At Slope Point also known as the southernmost point of the South Island.  Pretty neat but it sure was a drag getting here.  We had to cycle up and down steep gravel hills.  Gravel road is not fun.  Plus the weather changed constantly.  Sun and blue sky then grey clouds, rain and cold the next. 


Hasn’t happened a whole lot thus far but like I said before when the sun is out, good times. 


Lake Wakatipu from Queenstown, the adventure capital of the world.

We had some time to kill yesterday in Queenstown while we waited for sunset so I prepared some pasta while Trevor sat back and calmed his nerves.  We were basically waiting until it got a bit darker to set up camp at our predetermined stealth camp spot just outside of town.  It isn’t really that easy camping here in New Zealand.  Well if you wish to pay $30+ for a site at a holiday park maybe so but we aren’t keen to do so.  They do have sites where you pay $6 but those are few and far between.  Shame we can’t always just set up shop off the road like we could easily do in Australia.  They have many signs up stating ‘No Camping’ in many rest areas and if caught you are fined on the spot.  So we have to be extra careful.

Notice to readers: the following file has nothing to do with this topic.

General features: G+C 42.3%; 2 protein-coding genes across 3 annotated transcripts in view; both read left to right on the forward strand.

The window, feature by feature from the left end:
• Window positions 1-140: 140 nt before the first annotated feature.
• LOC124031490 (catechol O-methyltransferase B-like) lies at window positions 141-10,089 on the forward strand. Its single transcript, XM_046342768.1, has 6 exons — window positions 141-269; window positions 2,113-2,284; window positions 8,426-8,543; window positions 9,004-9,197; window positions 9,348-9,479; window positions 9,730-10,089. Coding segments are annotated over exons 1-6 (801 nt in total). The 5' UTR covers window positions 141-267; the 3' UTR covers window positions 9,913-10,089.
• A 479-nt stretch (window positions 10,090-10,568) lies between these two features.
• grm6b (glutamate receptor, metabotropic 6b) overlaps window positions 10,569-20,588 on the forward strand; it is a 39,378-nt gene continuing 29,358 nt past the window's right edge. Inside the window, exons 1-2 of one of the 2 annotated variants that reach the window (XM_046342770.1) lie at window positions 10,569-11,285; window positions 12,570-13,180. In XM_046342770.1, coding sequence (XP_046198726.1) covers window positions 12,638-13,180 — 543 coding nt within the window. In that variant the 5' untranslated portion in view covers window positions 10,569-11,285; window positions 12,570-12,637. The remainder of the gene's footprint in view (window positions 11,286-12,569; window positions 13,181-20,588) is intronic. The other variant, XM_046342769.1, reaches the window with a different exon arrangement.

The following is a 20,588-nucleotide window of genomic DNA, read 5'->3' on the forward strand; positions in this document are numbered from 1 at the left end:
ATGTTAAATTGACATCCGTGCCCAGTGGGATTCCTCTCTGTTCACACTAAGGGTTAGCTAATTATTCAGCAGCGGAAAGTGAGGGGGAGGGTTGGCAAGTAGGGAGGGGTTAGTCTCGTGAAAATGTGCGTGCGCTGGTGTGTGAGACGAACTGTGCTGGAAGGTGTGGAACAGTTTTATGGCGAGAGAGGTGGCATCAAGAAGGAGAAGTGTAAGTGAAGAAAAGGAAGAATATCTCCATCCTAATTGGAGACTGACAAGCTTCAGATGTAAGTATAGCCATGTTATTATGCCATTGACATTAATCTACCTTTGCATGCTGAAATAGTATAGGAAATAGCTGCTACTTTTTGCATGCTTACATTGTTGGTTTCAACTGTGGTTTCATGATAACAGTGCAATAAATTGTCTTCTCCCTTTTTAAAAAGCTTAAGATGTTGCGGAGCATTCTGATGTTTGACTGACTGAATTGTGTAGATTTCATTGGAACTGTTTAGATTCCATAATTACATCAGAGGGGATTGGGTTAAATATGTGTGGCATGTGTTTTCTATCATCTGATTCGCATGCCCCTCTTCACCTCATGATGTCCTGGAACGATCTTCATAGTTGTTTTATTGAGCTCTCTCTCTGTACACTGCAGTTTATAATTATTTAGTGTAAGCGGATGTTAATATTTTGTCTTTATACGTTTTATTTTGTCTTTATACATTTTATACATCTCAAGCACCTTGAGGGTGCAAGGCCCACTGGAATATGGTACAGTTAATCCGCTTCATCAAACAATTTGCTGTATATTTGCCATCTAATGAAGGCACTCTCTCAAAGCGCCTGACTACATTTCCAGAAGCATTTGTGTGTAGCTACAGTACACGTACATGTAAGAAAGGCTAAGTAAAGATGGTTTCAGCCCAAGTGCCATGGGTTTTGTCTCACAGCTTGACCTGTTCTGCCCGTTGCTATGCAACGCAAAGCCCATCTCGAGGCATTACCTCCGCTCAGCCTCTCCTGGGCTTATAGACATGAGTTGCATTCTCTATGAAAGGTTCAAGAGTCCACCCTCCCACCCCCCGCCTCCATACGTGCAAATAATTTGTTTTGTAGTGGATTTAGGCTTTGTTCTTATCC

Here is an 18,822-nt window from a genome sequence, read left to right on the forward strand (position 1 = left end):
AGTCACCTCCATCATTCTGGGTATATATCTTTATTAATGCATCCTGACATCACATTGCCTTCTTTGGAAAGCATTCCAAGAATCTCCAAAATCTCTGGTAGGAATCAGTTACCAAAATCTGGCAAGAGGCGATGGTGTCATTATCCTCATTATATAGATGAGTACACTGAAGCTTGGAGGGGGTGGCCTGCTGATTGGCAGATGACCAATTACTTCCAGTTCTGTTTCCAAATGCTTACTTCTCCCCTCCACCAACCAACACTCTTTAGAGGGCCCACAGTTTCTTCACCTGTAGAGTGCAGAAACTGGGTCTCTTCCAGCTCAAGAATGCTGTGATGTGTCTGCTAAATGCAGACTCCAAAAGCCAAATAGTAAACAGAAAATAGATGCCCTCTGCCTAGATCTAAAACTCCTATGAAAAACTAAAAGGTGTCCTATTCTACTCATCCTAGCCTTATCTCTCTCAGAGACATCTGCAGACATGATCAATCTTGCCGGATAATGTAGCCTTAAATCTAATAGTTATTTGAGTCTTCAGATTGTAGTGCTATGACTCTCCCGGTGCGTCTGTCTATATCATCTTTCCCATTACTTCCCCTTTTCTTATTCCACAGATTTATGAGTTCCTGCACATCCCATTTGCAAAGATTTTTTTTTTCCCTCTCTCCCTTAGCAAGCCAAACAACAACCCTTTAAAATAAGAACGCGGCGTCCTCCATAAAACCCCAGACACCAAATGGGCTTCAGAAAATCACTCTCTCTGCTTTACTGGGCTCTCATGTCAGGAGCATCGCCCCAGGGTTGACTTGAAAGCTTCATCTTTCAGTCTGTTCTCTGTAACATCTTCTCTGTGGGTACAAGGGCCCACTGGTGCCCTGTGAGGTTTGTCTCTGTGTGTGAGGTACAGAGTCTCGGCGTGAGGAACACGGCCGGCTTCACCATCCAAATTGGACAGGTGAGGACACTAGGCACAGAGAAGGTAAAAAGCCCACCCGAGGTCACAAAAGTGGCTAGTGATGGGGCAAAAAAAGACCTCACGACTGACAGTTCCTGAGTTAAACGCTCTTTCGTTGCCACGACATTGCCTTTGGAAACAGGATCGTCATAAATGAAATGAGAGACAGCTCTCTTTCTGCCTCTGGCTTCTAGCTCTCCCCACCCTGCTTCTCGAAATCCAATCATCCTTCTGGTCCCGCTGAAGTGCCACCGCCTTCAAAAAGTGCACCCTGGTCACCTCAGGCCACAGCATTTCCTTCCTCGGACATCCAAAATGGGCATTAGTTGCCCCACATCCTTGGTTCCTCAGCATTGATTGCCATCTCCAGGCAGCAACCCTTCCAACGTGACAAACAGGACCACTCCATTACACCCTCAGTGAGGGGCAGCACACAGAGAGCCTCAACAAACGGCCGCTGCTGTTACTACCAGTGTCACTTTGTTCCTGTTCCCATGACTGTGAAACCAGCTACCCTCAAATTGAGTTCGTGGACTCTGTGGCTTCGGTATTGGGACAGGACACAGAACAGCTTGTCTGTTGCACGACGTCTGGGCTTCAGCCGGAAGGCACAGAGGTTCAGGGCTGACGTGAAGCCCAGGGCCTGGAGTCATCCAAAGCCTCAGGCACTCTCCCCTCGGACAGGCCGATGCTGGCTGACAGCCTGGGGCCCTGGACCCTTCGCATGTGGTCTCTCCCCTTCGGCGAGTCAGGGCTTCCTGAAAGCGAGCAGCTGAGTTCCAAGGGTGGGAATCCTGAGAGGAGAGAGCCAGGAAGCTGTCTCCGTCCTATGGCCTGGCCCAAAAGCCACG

This camp spot of ours was in a forest just off the road.  It was pretty good but we were disturbed just before midnight by some possums.  This one possum pictured got on our bikes and we were both worried it would do some damage to them so I chucked some tree cones around it trying to get it to scram.  It eventually moved.  I learned today that these possums are actually a nuisance to New Zealand as they eat trees.  So there is a saying that goes on: kill a possum, save a tree. 


The kea, the world’s only alpine parrot.



The Milford Sound.  Unfortunately the weather didn’t cooperate so the views weren’t the ones I had seen on the postcards.  Ah well.  It does rain a whole lot in the Fiordland National Park though, apparently 200 days of the year with 6-7 meters of rainfall.  Saw some nice waterfalls though!             

Wednesday, March 13, 2013

Down Under Done